Success (however you define it) isn’t going to guarantee happiness.
I understand how lack of sales, lack of positive reviews, not winning an award, hateful email, and other things we deal with as writers can bring us down. This is normal. We’re in a roller coaster business.
But the opposite isn’t going to “finally make you happy”… at least not longterm. You might get a boost from it. There is a certain high in reaching a goal, especially if you did even better than the goal you set. But the high doesn’t last. It peaks and then fizzles. The high, just like the lows, are like a roller coaster. Often right after going through a couple days of a “wow, I did it!” high, I find I spend a day or two feeling down in the dumps–and there was nothing bad that happened to make me feel bummed out. I think this is the body’s way of leveling out our moods.
My point is that there is no external thing in our lives as writers that will truly satisfy us in the long run. No matter how many books you sell, you can always sell more. If you made it as a NYT or USA bestselling author with one book, you want to make it there with another one. If you win one award, you want another one. If you get one great review, you want another one. It’s normal. Once we get a taste of something, we want more.
If we don’t get it, we’re disappointed. Why? Because these things don’t sustain us.
You could have everything you’ve ever dreamed of as a writer, but that doesn’t mean you will be happy. Happiness is something that comes from within. It’s a state of mind. The good news is, this is one area you have control over. You decide how to respond to things that happen around you. The older I get (I’ll be 40 in October), the more I’m convinced that the way you think has a huge impact on how you feel.
A quick disclaimer before I continue: you will not be happy every single day for the rest of your life. There will be days that suck. But overall, there could be an underlying sense of joy in your life if you start focusing on the positives.
Okay, now to continue…
You reap what you sow.
Focus on what you can control.
If you focus on things you can do (realistic goals such as improving your writing or getting a little more writing in during the week), you are more likely to find contentment than if you’re running all over Facebook and Twitter to promote the heck out of your book with the hope you’ll hit a certain number of sales. Why? Because you can’t control if someone buys or reads your book. That is out of your control. And if you’re looking for other people to do something to make you happy, it’s not going to happen. It might give you a boost (and you should enjoy the boosts when they come), but it won’t sustain you.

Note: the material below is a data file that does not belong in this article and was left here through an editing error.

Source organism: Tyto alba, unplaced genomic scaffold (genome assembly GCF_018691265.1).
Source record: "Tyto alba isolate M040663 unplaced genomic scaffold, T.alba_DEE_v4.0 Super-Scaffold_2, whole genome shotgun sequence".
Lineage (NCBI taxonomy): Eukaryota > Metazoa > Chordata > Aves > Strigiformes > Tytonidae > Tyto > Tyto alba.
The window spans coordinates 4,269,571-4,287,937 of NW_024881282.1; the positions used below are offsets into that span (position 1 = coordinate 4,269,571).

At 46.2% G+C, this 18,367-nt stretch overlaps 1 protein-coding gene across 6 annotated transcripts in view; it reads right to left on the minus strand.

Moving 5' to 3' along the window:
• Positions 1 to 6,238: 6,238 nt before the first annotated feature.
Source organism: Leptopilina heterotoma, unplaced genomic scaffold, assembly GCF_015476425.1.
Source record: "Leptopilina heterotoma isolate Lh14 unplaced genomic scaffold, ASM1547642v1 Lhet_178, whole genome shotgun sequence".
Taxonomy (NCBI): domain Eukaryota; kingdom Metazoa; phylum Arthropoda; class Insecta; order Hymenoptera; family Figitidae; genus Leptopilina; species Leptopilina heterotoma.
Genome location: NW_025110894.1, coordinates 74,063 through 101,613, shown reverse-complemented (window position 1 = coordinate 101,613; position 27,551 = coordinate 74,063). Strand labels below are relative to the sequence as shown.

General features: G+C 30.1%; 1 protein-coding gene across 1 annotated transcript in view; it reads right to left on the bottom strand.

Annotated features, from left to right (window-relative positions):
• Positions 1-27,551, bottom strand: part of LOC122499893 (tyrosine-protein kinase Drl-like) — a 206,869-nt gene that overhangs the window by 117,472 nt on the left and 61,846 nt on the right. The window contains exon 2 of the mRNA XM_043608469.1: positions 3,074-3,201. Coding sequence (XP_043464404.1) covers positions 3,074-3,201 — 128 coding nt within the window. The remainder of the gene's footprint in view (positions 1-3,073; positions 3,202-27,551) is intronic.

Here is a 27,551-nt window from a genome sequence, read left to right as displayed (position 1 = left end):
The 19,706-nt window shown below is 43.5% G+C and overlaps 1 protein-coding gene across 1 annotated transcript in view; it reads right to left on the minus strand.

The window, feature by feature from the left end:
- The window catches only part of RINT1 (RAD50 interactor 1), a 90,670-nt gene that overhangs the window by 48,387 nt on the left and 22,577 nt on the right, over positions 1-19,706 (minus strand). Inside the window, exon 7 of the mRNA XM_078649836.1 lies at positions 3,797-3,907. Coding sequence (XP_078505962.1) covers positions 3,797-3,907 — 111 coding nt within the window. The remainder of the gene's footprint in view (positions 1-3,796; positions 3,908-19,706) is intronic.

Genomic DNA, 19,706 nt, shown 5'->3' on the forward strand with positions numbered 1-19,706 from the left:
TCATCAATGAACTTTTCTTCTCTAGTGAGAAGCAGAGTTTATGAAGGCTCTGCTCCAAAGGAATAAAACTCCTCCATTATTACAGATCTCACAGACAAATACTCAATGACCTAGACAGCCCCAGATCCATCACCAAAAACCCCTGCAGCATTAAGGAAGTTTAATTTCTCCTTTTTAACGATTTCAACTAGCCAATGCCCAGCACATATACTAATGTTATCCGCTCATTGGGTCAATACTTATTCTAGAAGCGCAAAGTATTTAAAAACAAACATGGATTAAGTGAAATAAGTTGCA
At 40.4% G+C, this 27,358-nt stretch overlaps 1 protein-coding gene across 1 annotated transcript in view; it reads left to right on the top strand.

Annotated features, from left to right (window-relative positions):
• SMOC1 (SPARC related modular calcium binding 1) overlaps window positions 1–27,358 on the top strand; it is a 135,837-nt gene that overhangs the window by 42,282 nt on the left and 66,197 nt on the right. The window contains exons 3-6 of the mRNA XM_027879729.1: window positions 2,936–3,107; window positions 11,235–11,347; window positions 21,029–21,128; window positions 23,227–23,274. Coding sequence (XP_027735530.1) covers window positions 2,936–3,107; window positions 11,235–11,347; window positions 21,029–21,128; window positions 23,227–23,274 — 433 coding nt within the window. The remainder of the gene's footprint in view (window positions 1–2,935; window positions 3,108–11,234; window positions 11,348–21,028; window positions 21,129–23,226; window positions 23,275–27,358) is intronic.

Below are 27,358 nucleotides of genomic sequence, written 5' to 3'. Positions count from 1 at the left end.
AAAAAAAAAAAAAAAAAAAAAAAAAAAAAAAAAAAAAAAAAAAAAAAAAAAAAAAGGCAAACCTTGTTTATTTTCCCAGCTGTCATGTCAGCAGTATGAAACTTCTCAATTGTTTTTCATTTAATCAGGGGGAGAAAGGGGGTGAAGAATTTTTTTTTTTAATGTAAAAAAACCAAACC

Another principle of reaping what you sow…
The way you treat others ends up coming back to you somehow.
I don’t fully understand why this works out the way it does, but time and time again, I’ve seen people get what they’ve given. Generous people seem to get more than those that are stingy. People who reach out and help others often end up being liked by a large group of people. I think it’s because positive attracts positive and negative attracts negative.
In regards to writing, I would say treat your fellow authors and your readers with respect. That doesn’t mean you have to be a doormat. There are times when you have to say no. You can’t do it all. But you can be positive when you engage with others. Save the “I’m bummed out” for your close friends and family who go through life’s ups and downs with you. Publicly, be happy. When you are happy in public, it has a tendency to lift your spirits.
If you can get to the place where you’re content with your life, I think it’ll go a long way in being a better writer. You’ll have more creative energy and enthusiasm for your work. You’ll be more passionate about it. You’ll naturally do better without consciously trying to.
And if you do hit an accomplishment you have no control over, like selling X number of copies in a month, you will be grateful for it, but you won’t base your self-worth as an author on it. You’ll be humble about your accomplishments. When good and bad times happens, you’ll bounce back a lot quicker, and you’ll level off easier to an overall sense of joy.